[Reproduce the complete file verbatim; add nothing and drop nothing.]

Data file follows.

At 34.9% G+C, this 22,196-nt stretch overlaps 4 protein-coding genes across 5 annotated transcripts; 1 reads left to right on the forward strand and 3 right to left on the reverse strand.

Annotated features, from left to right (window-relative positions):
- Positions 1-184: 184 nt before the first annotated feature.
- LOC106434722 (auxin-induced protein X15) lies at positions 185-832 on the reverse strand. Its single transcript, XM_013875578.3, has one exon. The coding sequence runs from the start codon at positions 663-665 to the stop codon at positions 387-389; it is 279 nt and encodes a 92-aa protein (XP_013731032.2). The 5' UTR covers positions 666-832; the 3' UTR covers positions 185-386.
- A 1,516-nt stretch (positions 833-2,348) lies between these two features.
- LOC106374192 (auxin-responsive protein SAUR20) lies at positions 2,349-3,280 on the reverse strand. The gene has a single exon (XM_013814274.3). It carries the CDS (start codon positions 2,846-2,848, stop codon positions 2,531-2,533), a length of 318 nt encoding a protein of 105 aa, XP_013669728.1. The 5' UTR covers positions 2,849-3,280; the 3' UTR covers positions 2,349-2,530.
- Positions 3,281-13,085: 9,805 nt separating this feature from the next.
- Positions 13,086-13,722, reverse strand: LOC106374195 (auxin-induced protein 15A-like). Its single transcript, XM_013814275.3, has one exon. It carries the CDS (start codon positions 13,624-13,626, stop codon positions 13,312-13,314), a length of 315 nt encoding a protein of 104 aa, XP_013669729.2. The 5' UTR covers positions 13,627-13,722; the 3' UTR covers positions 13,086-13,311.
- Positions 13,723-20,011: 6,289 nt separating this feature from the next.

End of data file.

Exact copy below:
At 34.9% G+C, this 22,196-nt stretch overlaps 4 protein-coding genes across 5 annotated transcripts; 1 reads left to right on the forward strand and 3 right to left on the reverse strand.

Annotated features, from left to right (window-relative positions):
- Positions 1-184: 184 nt before the first annotated feature.
- LOC106434722 (auxin-induced protein X15) lies at positions 185-832 on the reverse strand. Its single transcript, XM_013875578.3, has one exon. The coding sequence runs from the start codon at positions 663-665 to the stop codon at positions 387-389; it is 279 nt and encodes a 92-aa protein (XP_013731032.2). The 5' UTR covers positions 666-832; the 3' UTR covers positions 185-386.
- A 1,516-nt stretch (positions 833-2,348) lies between these two features.
- LOC106374192 (auxin-responsive protein SAUR20) lies at positions 2,349-3,280 on the reverse strand. The gene has a single exon (XM_013814274.3). It carries the CDS (start codon positions 2,846-2,848, stop codon positions 2,531-2,533), a length of 318 nt encoding a protein of 105 aa, XP_013669728.1. The 5' UTR covers positions 2,849-3,280; the 3' UTR covers positions 2,349-2,530.
- Positions 3,281-13,085: 9,805 nt separating this feature from the next.
- Positions 13,086-13,722, reverse strand: LOC106374195 (auxin-induced protein 15A-like). Its single transcript, XM_013814275.3, has one exon. It carries the CDS (start codon positions 13,624-13,626, stop codon positions 13,312-13,314), a length of 315 nt encoding a protein of 104 aa, XP_013669729.2. The 5' UTR covers positions 13,627-13,722; the 3' UTR covers positions 13,086-13,311.
- Positions 13,723-20,011: 6,289 nt separating this feature from the next.